The generative AI revolution spurred by ChatGPT looks to be the most disruptive marketing technology to arrive since the iPhone. And as both marketers and communications executives trial AI writing platforms and AI art creation tools, new research from content marketing and PR agency BMV reveals the outlook that many in the industry have been dreading–nearly 7 in 10 content marketers of 1,000 surveyed believe AI will replace writers on their teams over the next five years.
The firm’s newly released 2023 Content Marketing and Generative AI Outlook provides insight into how marketers are thinking about content production and how their content will be discovered in the ChatGPT era, along with their thoughts on the future of the content marketing industry. Although most felt AI would replace some writers,, this group was split on whether AI will replace only junior-level writers (40 percent) or all of their current writers (29 percent).
On the brighter side, another third of marketers (31 percent) believe generative AI platforms will only supplement the work of their writers over the next five years rather than replacing them outright. These marketers that lean towards AI supplementation might be anticipating that content created solely by AI will negatively impact search rankings. In fact, 58 percent of respondents believe AI-produced content will be penalized by Google or Microsoft in the future. Similarly, 83 percent said they are at least slightly concerned about their content’s future discovery and/or search ranking as AI chatbots are embedded into search engines.
“While I fall into the group of marketers that believes AI will supplement rather than directly replace people in the production of branded content and artwork, there is a lot of promise for plugging generative AI into content marketing programs,” said Kyle Austin, managing partner of BMV, in a news release. “The field is evolving at such an astonishing pace that brands and agencies must at least be proactive in exploring how content marketers can work alongside–as well as train–AI tools and agents for their company.”
“The additional uncertainty that AI brings into search results is further reason for brand marketers to focus primarily on creating content that has the highest likelihood to be engaged by their target customers,” added John Eidson, partner and VP of Content at BMV, in the release. “SEO and social platform optimization based on current algorithms and best practices should occur after that while ensuring that content quality isn’t sacrificed for distribution goals.”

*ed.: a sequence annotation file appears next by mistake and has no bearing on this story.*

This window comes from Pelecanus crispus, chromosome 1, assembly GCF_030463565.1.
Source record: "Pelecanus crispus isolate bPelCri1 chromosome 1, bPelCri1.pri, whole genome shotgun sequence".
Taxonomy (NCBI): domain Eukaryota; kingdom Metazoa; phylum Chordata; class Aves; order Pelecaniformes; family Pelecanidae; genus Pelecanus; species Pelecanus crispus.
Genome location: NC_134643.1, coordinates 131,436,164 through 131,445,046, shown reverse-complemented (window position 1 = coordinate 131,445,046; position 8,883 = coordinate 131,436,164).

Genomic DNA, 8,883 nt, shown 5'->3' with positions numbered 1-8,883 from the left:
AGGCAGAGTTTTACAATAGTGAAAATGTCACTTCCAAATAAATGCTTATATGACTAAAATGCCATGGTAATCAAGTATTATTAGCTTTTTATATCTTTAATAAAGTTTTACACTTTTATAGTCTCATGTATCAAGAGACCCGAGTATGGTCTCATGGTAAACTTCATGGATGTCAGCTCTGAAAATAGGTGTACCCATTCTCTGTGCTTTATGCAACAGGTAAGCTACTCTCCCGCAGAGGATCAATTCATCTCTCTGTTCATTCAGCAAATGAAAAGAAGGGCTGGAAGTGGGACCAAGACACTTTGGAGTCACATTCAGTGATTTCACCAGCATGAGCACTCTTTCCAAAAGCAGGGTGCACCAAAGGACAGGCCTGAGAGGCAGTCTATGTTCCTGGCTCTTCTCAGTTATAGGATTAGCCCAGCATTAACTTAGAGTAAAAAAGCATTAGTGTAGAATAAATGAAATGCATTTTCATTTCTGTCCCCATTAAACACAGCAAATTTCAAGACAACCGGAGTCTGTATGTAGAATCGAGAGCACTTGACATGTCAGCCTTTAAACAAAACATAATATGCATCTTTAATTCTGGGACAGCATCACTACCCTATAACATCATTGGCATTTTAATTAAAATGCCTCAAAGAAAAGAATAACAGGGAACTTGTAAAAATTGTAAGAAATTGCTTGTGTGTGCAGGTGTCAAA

Other key findings include:
- Despite macro headwinds, 45 percent of marketers say they have increased their content marketing budget for 2023.
- The most common use of AI tools in content marketing departments today is to identify SEO keywords (37 percent), content ideation (35 percent), and writing content drafts (33 percent). Using AI currently to produce long-form content was further down the list at 29 percent.
- Regarding areas where they are not using AI today but would like to explore the future, writing and editing full-length content (28 percent) was number one for respondents. Converting long-form content to social media (26 percent), and producing audio content/podcasts (25 percent) round out the top three.
- Content marketers are illustrating a continued shift towards visual content, with 36 percent saying that photos/graphics/visuals are the type of content they plan to create the most this year. That is followed by producing short-form videos (35 percent) and email/newsletter content (32 percent).
- This increase in visual storytelling is based on many content marketers being asked to take on the content production of social media assets. In fact, “increasing engagement on social media channels” was the top content marketing priority (38 percent) for respondents, and “increasing the overall amount of content on social media channels” was number three at 36 percent.
- However, there are still unique differences in the types of content B2B vs. B2C brands produce. For instance, nearly 4 in 10 B2B marketers reported that demand and lead-gen blog posts were their main content focus. Comparatively, that didn’t even rank in the top five content plans for B2C marketers (30 percent).
“Today’s AI-written articles still lack quality, human depth, creativity, and an understanding of reader interest. And there are questions on just how much can be improved in some of these areas,” Austin told Bulldog Reporter. “But even with today’s first usable form of generative AI, copywriters, communicators, and content marketers are seeing AI use cases for search term discovery, draft outlining, and getting over the blank page problem. This is where I see a significant opportunity for continued AI support. The field is evolving at such an astonishing pace that brands and agencies must at least be proactive in exploring how PR professionals and content marketers can work alongside and train AI tools and agents for their companies.“
Download the full report here.